Patients with multiple myeloma (MM), particularly those receiving anti-CD38 treatment, do not achieved full protection from the BNT162b2 mRNA vaccine at 5 weeks after the first shot compared with patients with myeloproliferative malignancies (MPM) or elderly patients without cancer. These results were published in the Journal of Hematology & Oncology.
As part of a single center prospective cohort study, the researchers evaluated 42 patients with MM and 50 patients with MPM (20 with chronic myeloid leukemia, 30 with myeloproliferative neoplasms) who were actively undergoing anticancer treatment. They planned to measure antibody titers, seroconversion rates, and trends in patients with solid tumors and hematologic malignancies and compare them against 36 patients older than 80 (control group). The patients were evaluated for anti-SARS-CoV-2-neutralizing IgG titer on the day of the first injection of the mRNA vaccine, on the day of the second injection 3 weeks later, and at the 5-week mark.
At 5 weeks, patients with multiple myeloma experienced a less robust response (geometric mean concentration [GMC] of IgG, 106.7 AU/mL) than either the control group (353.3 AU/mL) or even the patients with MPM (172.9 AU/mL). The patients with MPM achieved seroconversion levels of 88% (P =.038) after the second dose; the control group achieved a 100% seroprotection rate at the cut-off point of 15 AU/mL. But patients with MM only achieved a seroconversion rate of 78.6% after the second dose (P =.003).
“[T]he fact that not all MM patients responded to vaccine, and that those who responded did it not robustly, poses great concerns and turns to the opportunities offered by the new mRNA vaccination platforms,” the researchers wrote. Further studies are needed to determine if repeated booster of mRNA vaccine and at what intervals may improve humoral response.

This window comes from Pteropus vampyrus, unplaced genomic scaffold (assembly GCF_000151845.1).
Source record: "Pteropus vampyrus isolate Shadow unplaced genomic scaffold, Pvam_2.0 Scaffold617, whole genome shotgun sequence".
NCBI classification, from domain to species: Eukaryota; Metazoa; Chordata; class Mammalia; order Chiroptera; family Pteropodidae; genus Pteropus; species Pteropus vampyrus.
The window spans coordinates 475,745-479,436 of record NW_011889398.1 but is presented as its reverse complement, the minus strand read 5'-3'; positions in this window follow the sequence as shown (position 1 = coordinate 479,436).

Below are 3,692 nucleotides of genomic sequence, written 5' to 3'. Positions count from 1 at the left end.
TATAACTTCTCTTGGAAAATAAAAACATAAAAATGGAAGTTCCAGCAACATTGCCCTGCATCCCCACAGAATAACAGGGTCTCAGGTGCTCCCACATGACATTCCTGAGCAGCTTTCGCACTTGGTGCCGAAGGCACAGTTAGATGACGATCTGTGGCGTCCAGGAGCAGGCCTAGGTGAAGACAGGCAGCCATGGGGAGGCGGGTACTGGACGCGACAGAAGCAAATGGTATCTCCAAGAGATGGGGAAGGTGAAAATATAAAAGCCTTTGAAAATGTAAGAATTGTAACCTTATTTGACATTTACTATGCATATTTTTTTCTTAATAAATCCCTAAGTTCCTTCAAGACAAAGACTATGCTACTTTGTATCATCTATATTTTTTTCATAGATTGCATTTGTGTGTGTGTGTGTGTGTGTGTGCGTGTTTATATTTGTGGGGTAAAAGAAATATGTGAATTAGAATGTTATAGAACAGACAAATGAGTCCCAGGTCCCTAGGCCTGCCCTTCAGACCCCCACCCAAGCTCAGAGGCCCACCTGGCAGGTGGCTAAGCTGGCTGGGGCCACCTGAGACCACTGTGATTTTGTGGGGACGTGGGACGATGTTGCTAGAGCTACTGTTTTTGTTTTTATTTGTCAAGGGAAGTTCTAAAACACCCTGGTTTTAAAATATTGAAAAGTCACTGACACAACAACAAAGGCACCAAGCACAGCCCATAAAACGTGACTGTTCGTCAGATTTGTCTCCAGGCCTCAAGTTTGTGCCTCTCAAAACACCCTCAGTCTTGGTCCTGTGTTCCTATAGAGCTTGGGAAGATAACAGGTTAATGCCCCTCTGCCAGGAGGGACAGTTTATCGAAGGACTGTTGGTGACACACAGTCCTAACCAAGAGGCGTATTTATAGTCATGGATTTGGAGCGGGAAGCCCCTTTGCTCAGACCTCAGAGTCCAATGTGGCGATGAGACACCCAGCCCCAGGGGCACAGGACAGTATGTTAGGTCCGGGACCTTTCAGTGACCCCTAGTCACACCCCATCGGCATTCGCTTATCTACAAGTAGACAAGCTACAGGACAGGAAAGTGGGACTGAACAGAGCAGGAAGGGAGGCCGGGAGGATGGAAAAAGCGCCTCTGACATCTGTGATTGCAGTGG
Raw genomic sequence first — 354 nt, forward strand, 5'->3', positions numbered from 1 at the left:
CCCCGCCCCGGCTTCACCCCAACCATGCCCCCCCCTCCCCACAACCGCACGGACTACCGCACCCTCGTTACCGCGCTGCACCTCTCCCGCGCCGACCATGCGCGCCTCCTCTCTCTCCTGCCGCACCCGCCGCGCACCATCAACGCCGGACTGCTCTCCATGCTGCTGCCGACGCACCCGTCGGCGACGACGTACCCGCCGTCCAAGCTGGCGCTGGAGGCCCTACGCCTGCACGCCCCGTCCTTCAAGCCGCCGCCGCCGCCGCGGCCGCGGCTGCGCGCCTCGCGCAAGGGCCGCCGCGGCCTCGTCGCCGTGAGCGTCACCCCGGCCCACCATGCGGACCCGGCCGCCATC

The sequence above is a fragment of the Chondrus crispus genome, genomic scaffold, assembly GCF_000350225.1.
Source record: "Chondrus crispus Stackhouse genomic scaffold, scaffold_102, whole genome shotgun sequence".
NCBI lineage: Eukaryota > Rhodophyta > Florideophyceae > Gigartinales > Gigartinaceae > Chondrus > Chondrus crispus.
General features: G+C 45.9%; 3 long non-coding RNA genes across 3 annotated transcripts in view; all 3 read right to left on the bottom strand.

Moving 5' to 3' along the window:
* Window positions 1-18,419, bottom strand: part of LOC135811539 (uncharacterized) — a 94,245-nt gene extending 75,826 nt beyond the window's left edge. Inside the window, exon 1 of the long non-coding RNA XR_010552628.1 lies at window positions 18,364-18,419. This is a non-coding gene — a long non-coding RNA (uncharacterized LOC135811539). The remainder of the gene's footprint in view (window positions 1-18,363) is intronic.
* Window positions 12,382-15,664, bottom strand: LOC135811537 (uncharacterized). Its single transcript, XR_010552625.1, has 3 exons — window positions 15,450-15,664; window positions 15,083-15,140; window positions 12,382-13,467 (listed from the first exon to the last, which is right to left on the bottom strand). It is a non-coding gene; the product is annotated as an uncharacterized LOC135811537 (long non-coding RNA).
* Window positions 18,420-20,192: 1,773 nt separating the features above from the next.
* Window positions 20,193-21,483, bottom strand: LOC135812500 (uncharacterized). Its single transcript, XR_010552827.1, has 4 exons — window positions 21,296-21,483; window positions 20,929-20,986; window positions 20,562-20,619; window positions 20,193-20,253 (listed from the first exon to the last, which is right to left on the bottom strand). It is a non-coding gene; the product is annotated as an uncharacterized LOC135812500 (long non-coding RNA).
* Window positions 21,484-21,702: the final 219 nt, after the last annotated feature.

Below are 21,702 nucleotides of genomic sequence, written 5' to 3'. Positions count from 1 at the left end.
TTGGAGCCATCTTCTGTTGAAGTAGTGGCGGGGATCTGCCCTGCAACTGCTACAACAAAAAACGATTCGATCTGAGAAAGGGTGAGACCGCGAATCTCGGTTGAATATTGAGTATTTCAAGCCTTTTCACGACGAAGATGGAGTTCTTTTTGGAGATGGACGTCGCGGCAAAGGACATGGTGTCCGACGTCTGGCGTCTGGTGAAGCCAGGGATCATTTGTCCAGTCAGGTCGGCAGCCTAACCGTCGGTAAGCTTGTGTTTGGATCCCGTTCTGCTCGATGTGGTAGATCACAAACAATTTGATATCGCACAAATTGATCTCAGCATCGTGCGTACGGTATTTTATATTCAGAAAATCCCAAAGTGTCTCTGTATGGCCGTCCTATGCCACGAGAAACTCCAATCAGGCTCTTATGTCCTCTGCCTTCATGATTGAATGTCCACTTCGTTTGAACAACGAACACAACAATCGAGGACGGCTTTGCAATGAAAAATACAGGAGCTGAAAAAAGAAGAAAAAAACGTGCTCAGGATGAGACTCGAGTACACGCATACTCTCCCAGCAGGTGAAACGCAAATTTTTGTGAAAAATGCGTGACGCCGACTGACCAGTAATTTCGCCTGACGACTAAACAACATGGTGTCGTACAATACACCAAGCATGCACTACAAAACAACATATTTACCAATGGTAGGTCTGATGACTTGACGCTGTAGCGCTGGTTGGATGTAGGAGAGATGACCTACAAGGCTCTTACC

This less-than-robust response led the researchers to suggest IgG titer monitoring and boosters for patients with MM. Those undergoing treatment with anti-CD38 monoclonal antibodies also should maintain social distancing and mask wearing regardless of vaccination status, and cohabiting family members need to be vaccinated.
Study limitations included a limited number of patients and a limited observation period, as well as a lack of parallel investigations on the T-cell response which does not enable drawing a firm conclusion as to whether the patients really developed true protection against COVID-19.
Pimpinelli F, Marchesi F, Piaggio G, et al. Fifth-week immunogenicity and safety of anti-SARS-CoV-2 BNT162b2 vaccine in patients with multiple myeloma and myeloproliferative malignancies on active treatment: preliminary data from a single institution. J Hematol Oncol. 2021;14(1):81. doi.org/10.1186/s13045-021-01090-6
This article originally appeared on Oncology Nurse Advisor